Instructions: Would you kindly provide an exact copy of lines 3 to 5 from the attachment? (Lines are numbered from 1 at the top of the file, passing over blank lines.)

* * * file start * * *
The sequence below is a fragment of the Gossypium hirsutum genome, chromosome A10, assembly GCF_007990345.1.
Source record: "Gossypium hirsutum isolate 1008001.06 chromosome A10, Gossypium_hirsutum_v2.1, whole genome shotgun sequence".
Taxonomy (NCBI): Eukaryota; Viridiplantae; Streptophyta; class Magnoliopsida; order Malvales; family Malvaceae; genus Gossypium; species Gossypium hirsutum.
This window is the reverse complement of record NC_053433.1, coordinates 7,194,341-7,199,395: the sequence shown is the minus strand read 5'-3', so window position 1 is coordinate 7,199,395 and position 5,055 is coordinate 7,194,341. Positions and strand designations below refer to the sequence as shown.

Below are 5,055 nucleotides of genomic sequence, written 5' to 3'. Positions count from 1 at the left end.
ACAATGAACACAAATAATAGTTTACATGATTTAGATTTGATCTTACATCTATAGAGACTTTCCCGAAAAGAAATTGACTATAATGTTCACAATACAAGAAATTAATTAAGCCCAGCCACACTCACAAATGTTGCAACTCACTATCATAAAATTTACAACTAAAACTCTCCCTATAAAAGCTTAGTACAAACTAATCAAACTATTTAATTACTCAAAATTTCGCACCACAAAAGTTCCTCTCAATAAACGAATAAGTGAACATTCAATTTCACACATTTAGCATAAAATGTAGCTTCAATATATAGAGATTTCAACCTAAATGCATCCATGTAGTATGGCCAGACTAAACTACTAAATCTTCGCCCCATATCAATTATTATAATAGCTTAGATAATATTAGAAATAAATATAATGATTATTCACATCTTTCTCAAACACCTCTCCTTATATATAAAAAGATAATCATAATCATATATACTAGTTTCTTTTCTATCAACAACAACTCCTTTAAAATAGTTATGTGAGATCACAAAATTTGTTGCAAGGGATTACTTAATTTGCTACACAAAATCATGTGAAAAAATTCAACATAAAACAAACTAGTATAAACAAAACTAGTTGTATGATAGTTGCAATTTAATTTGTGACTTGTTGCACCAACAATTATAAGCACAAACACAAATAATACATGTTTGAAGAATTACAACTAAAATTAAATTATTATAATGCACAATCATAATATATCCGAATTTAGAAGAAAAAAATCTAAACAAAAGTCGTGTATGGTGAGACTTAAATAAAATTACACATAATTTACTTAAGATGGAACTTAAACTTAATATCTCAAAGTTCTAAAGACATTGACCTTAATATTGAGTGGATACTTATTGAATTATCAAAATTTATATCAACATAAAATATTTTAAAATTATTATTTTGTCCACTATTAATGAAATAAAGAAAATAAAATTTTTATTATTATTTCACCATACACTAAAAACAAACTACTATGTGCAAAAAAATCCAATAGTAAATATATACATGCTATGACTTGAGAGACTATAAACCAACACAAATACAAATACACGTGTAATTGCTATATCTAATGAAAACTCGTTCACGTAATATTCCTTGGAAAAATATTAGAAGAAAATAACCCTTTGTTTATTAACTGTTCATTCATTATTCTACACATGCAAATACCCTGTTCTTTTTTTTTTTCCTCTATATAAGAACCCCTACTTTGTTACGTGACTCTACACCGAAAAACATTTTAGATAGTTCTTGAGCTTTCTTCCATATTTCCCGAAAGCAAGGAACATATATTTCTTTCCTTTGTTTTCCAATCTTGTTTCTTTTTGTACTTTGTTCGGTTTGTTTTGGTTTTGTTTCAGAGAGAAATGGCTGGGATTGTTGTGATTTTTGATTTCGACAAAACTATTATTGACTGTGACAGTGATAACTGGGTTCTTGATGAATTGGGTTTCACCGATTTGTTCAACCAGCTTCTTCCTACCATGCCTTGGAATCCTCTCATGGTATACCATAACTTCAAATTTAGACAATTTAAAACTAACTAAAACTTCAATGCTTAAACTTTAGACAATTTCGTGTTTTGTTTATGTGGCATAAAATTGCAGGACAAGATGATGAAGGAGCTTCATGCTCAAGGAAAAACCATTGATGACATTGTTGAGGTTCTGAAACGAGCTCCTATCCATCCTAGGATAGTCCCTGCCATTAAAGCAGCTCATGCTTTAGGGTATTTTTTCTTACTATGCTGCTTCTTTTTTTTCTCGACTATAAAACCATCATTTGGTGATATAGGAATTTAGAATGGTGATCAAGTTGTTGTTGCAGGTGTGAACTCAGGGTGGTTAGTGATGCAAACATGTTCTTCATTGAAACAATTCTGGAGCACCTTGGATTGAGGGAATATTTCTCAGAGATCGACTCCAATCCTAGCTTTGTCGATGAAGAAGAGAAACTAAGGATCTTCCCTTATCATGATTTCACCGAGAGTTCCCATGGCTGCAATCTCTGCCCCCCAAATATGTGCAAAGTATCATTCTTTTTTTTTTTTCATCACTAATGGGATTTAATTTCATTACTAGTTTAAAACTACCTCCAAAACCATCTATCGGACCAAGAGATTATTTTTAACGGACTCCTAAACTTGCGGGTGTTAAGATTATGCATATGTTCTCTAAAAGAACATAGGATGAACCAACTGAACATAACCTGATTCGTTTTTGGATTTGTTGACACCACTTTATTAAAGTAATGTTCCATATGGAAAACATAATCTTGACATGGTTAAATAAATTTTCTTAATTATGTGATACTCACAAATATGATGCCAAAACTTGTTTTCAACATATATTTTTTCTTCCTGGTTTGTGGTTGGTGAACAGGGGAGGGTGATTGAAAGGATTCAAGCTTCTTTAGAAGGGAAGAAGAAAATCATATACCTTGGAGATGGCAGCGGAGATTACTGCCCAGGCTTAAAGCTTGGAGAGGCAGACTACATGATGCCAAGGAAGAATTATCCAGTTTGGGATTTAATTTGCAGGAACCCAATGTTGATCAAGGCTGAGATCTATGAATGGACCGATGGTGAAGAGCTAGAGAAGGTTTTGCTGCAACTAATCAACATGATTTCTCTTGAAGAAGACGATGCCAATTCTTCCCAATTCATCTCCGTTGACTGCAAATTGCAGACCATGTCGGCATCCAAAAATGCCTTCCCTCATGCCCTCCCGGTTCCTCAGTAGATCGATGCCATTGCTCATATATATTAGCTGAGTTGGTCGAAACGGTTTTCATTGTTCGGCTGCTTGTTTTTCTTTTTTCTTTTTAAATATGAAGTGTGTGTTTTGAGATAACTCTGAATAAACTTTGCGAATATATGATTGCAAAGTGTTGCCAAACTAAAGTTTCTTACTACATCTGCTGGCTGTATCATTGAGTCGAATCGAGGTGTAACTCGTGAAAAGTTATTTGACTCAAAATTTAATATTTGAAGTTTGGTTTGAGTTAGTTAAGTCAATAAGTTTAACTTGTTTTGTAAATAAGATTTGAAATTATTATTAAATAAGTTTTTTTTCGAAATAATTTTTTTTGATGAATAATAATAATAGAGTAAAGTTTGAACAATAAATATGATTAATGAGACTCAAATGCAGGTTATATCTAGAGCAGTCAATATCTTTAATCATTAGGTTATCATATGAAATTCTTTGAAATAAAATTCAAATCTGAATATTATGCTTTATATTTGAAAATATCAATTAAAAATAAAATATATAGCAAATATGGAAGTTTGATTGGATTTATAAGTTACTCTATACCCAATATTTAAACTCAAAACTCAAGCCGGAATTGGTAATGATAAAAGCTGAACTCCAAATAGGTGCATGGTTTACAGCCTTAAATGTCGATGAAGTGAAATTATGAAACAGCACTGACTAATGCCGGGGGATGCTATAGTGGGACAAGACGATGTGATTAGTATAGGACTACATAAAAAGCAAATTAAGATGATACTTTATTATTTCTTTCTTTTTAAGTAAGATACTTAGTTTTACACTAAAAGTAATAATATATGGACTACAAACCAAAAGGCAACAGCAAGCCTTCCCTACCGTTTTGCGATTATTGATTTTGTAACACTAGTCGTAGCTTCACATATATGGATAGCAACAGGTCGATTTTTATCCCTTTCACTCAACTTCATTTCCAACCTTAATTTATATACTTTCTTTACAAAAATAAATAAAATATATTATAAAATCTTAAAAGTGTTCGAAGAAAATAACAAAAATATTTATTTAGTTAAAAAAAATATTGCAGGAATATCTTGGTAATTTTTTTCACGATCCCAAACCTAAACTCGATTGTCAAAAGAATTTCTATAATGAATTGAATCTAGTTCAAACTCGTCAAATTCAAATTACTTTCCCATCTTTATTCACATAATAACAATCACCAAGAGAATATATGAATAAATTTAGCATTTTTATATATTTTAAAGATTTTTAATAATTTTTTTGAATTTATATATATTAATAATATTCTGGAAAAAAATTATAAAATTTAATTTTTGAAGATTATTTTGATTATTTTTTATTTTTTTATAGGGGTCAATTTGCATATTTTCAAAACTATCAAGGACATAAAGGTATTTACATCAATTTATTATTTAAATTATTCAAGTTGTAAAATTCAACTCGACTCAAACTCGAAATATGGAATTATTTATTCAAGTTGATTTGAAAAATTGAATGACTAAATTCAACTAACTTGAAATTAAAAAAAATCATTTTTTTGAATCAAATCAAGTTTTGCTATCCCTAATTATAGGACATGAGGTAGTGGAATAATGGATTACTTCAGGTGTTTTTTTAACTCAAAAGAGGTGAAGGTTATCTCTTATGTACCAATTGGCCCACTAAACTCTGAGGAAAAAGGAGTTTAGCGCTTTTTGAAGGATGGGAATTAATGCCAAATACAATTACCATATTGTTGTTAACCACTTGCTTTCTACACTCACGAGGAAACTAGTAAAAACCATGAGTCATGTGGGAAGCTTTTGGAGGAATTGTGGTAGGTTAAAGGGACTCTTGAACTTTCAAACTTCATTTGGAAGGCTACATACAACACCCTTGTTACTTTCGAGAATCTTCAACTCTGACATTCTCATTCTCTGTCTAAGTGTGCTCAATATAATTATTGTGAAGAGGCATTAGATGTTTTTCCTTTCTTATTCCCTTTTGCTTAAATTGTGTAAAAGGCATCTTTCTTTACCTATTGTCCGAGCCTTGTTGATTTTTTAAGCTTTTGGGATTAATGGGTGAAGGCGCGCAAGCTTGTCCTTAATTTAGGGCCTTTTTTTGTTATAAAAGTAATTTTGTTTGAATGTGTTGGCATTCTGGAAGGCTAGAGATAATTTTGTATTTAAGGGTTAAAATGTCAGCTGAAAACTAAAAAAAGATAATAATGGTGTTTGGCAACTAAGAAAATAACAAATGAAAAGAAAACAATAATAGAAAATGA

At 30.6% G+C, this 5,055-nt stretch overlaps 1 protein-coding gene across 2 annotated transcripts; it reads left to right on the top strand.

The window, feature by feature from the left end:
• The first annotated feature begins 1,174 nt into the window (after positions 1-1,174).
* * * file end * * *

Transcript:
Taxonomy (NCBI): Eukaryota; Viridiplantae; Streptophyta; class Magnoliopsida; order Malvales; family Malvaceae; genus Gossypium; species Gossypium hirsutum.
This window is the reverse complement of record NC_053433.1, coordinates 7,194,341-7,199,395: the sequence shown is the minus strand read 5'-3', so window position 1 is coordinate 7,199,395 and position 5,055 is coordinate 7,194,341. Positions and strand designations below refer to the sequence as shown.

Below are 5,055 nucleotides of genomic sequence, written 5' to 3'. Positions count from 1 at the left end.